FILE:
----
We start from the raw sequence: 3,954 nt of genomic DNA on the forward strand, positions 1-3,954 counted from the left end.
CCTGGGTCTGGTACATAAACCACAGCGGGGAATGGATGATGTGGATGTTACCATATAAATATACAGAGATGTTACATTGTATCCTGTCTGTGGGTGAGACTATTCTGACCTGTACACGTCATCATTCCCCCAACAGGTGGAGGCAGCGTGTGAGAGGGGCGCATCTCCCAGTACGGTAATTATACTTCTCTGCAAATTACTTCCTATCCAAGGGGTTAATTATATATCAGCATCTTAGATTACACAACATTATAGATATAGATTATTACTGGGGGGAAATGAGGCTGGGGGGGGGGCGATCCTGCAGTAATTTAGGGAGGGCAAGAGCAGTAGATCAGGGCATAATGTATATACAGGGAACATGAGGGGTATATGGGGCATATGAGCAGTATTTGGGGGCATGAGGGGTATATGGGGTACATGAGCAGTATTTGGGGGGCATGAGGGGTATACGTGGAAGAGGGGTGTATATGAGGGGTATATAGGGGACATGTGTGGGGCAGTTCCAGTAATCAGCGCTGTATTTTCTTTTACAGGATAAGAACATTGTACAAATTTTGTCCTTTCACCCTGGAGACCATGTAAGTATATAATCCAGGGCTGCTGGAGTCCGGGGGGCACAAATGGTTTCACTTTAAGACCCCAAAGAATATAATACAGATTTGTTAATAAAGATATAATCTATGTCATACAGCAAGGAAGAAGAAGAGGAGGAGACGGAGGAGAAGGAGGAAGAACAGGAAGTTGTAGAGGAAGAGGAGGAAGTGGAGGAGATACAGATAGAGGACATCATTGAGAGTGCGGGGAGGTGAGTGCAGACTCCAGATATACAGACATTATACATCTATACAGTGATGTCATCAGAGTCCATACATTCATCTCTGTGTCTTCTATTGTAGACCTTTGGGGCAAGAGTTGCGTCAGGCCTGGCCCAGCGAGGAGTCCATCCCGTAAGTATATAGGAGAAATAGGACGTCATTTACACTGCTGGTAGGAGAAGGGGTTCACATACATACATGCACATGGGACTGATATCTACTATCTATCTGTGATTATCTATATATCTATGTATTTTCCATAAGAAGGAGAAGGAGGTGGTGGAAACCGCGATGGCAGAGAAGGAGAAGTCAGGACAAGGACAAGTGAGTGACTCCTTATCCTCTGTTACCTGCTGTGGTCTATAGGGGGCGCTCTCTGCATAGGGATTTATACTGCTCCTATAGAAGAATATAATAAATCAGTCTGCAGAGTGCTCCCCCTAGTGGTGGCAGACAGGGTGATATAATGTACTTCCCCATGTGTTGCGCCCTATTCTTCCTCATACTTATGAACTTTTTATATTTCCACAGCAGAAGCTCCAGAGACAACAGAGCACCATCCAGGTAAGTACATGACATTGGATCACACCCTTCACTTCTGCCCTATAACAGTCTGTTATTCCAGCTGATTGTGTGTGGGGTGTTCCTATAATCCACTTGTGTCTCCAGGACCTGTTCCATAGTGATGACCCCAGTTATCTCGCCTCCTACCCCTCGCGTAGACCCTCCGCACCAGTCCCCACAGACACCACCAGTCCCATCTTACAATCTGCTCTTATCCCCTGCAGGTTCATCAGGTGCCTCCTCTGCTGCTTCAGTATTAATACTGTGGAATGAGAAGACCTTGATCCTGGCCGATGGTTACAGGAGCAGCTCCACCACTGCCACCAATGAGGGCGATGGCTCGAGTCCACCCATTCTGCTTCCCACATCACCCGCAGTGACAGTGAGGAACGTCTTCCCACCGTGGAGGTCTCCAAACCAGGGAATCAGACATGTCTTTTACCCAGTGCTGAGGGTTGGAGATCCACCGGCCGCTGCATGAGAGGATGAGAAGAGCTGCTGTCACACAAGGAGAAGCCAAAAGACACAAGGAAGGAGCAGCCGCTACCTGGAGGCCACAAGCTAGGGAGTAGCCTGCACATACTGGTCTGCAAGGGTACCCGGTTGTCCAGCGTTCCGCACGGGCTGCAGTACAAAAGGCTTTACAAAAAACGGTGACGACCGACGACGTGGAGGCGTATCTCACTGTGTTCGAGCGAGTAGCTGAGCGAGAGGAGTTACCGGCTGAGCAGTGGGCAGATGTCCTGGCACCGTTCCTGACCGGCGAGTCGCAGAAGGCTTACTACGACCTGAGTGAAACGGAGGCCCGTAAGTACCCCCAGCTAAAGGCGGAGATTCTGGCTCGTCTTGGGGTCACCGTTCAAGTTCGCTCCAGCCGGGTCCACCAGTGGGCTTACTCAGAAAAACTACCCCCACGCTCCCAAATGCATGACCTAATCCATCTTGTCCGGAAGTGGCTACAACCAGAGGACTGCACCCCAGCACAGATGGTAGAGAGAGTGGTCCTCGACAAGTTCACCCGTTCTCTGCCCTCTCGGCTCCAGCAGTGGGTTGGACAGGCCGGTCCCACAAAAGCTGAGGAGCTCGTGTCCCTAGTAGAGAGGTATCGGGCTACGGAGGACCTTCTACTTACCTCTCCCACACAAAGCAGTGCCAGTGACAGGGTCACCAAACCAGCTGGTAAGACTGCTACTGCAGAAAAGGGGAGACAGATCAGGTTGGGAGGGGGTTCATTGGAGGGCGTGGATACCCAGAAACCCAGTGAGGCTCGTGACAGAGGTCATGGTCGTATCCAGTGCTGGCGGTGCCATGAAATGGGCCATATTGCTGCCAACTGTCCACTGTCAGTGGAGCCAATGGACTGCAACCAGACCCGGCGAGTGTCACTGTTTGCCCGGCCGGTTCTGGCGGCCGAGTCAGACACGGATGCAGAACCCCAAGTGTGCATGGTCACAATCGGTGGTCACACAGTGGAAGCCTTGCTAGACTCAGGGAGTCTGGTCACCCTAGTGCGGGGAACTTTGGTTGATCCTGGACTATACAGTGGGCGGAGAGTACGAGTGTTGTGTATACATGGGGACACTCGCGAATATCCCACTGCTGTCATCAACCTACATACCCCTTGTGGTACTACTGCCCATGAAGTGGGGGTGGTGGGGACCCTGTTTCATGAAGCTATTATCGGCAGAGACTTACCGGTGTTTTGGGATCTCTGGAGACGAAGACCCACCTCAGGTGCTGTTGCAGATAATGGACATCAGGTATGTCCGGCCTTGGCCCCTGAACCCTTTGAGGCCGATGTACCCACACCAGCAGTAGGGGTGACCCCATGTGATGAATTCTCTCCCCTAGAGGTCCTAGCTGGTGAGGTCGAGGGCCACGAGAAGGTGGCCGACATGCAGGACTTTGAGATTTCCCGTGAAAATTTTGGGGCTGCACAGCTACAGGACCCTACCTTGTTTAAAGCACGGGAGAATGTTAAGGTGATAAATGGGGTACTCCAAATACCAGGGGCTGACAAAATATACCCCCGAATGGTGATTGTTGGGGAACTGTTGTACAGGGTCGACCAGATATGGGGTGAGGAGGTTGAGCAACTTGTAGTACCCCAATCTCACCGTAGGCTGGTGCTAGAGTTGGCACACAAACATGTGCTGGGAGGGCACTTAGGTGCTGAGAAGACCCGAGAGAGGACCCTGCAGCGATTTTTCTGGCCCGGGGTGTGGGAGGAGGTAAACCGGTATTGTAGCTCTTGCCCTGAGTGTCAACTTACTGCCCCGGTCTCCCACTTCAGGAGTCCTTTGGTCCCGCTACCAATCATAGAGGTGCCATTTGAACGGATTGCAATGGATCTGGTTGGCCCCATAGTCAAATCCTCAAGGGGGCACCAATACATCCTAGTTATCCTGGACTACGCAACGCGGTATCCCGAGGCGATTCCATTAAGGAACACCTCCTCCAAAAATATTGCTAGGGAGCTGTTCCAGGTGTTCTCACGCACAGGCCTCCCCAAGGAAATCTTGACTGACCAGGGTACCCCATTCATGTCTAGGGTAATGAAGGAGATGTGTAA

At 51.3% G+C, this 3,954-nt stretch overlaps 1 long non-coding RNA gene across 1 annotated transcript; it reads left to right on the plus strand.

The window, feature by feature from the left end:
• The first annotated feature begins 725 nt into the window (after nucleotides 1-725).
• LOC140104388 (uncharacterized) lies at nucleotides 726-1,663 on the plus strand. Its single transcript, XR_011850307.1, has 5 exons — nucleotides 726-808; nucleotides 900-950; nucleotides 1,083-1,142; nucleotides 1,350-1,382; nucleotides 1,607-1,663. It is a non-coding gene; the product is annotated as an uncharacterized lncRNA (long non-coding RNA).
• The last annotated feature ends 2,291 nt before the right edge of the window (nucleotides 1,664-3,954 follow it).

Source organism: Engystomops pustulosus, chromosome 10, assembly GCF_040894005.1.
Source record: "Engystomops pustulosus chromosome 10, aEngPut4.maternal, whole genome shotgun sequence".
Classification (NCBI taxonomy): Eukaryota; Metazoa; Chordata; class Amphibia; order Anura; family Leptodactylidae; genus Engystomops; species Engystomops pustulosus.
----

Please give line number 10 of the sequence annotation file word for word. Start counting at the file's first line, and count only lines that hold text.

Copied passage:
Classification (NCBI taxonomy): Eukaryota; Metazoa; Chordata; class Amphibia; order Anura; family Leptodactylidae; genus Engystomops; species Engystomops pustulosus.